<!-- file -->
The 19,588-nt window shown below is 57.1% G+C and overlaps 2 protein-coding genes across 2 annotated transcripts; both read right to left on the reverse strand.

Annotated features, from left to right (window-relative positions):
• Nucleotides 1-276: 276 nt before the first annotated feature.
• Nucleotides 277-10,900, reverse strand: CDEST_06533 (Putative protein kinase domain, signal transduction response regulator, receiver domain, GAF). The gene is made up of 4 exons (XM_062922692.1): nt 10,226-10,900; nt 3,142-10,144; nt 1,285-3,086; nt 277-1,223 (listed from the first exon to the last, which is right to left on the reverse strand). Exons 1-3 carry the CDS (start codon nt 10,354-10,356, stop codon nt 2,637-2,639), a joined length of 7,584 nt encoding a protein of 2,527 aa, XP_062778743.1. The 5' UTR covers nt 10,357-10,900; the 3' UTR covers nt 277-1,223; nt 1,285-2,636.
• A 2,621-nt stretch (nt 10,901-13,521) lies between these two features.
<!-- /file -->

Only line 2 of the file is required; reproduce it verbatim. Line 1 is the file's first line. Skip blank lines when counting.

Annotated features, from left to right (window-relative positions):